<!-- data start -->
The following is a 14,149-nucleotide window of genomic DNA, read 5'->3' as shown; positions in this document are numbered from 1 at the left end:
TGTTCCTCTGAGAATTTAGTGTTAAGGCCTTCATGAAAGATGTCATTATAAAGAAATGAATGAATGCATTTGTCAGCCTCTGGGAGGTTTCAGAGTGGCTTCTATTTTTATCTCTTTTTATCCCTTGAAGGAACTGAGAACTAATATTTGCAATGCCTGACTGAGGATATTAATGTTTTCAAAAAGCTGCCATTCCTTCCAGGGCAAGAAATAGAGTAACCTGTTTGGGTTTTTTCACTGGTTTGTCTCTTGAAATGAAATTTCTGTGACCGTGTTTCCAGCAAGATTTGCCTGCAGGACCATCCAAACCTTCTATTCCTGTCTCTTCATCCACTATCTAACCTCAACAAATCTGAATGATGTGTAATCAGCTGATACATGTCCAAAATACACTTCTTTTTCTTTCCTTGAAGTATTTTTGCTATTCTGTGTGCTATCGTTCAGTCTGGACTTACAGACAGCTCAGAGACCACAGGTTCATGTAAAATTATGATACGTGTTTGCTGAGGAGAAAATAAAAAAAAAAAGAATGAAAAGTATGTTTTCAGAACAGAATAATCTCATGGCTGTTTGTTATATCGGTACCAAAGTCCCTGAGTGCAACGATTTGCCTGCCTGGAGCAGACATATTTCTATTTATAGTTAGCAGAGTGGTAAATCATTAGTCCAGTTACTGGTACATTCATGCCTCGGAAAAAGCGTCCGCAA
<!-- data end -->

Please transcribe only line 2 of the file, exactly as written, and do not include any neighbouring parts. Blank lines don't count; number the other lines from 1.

TGTTCCTCTGAGAATTTAGTGTTAAGGCCTTCATGAAAGATGTCATTATAAAGAAATGAATGAATGCATTTGTCAGCCTCTGGGAGGTTTCAGAGTGGCTTCTATTTTTATCTCTTTTTATCCCTTGAAGGAACTGAGAACTAATATTTGCAATGCCTGACTGAGGATATTAATGTTTTCAAAAAGCTGCCATTCCTTCCAGGGCAAGAAATAGAGTAACCTGTTTGGGTTTTTTCACTGGTTTGTCTCTTGAAATGAAATTTCTGTGACCGTGTTTCCAGCAAGATTTGCCTGCAGGACCATCCAAACCTTCTATTCCTGTCTCTTCATCCACTATCTAACCTCAACAAATCTGAATGATGTGTAATCAGCTGATACATGTCCAAAATACACTTCTTTTTCTTTCCTTGAAGTATTTTTGCTATTCTGTGTGCTATCGTTCAGTCTGGACTTACAGACAGCTCAGAGACCACAGGTTCATGTAAAATTATGATACGTGTTTGCTGAGGAGAAAATAAAAAAAAAAAGAATGAAAAGTATGTTTTCAGAACAGAATAATCTCATGGCTGTTTGTTATATCGGTACCAAAGTCCCTGAGTGCAACGATTTGCCTGCCTGGAGCAGACATATTTCTATTTATAGTTAGCAGAGTGGTAAATCATTAGTCCAGTTACTGGTACATTCATGCCTCGGAAAAAGCGTCCGCAA